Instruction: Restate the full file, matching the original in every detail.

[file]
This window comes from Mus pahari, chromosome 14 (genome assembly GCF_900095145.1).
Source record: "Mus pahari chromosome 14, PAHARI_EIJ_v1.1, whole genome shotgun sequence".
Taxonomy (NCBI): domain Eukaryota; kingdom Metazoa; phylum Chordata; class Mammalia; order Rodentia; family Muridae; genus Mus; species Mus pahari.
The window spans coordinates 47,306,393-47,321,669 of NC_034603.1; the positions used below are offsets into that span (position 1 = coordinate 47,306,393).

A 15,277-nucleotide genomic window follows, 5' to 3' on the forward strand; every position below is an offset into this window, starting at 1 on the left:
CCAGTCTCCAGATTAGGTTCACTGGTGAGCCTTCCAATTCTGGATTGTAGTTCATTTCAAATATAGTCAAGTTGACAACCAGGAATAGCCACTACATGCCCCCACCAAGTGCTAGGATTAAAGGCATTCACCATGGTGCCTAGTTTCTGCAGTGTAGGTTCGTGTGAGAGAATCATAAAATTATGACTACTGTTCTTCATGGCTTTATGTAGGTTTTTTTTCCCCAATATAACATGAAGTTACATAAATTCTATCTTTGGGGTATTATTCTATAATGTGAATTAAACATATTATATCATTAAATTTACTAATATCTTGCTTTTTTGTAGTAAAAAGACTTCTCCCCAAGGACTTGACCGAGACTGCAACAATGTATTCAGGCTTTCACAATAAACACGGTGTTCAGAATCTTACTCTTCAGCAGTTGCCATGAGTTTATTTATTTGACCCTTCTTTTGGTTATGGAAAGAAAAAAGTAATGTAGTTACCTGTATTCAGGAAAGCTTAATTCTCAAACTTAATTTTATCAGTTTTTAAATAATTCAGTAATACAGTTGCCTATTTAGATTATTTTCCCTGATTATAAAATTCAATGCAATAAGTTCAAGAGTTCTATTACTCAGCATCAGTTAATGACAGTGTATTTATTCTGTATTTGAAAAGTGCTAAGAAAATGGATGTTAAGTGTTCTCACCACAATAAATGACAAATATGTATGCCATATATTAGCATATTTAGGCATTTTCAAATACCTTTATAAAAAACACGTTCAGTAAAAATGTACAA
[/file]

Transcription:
This window comes from Mus pahari, chromosome 14 (genome assembly GCF_900095145.1).
Source record: "Mus pahari chromosome 14, PAHARI_EIJ_v1.1, whole genome shotgun sequence".
Taxonomy (NCBI): domain Eukaryota; kingdom Metazoa; phylum Chordata; class Mammalia; order Rodentia; family Muridae; genus Mus; species Mus pahari.
The window spans coordinates 47,306,393-47,321,669 of NC_034603.1; the positions used below are offsets into that span (position 1 = coordinate 47,306,393).

A 15,277-nucleotide genomic window follows, 5' to 3' on the forward strand; every position below is an offset into this window, starting at 1 on the left:
CCAGTCTCCAGATTAGGTTCACTGGTGAGCCTTCCAATTCTGGATTGTAGTTCATTTCAAATATAGTCAAGTTGACAACCAGGAATAGCCACTACATGCCCCCACCAAGTGCTAGGATTAAAGGCATTCACCATGGTGCCTAGTTTCTGCAGTGTAGGTTCGTGTGAGAGAATCATAAAATTATGACTACTGTTCTTCATGGCTTTATGTAGGTTTTTTTTCCCCAATATAACATGAAGTTACATAAATTCTATCTTTGGGGTATTATTCTATAATGTGAATTAAACATATTATATCATTAAATTTACTAATATCTTGCTTTTTTGTAGTAAAAAGACTTCTCCCCAAGGACTTGACCGAGACTGCAACAATGTATTCAGGCTTTCACAATAAACACGGTGTTCAGAATCTTACTCTTCAGCAGTTGCCATGAGTTTATTTATTTGACCCTTCTTTTGGTTATGGAAAGAAAAAAGTAATGTAGTTACCTGTATTCAGGAAAGCTTAATTCTCAAACTTAATTTTATCAGTTTTTAAATAATTCAGTAATACAGTTGCCTATTTAGATTATTTTCCCTGATTATAAAATTCAATGCAATAAGTTCAAGAGTTCTATTACTCAGCATCAGTTAATGACAGTGTATTTATTCTGTATTTGAAAAGTGCTAAGAAAATGGATGTTAAGTGTTCTCACCACAATAAATGACAAATATGTATGCCATATATTAGCATATTTAGGCATTTTCAAATACCTTTATAAAAAACACGTTCAGTAAAAATGTACAA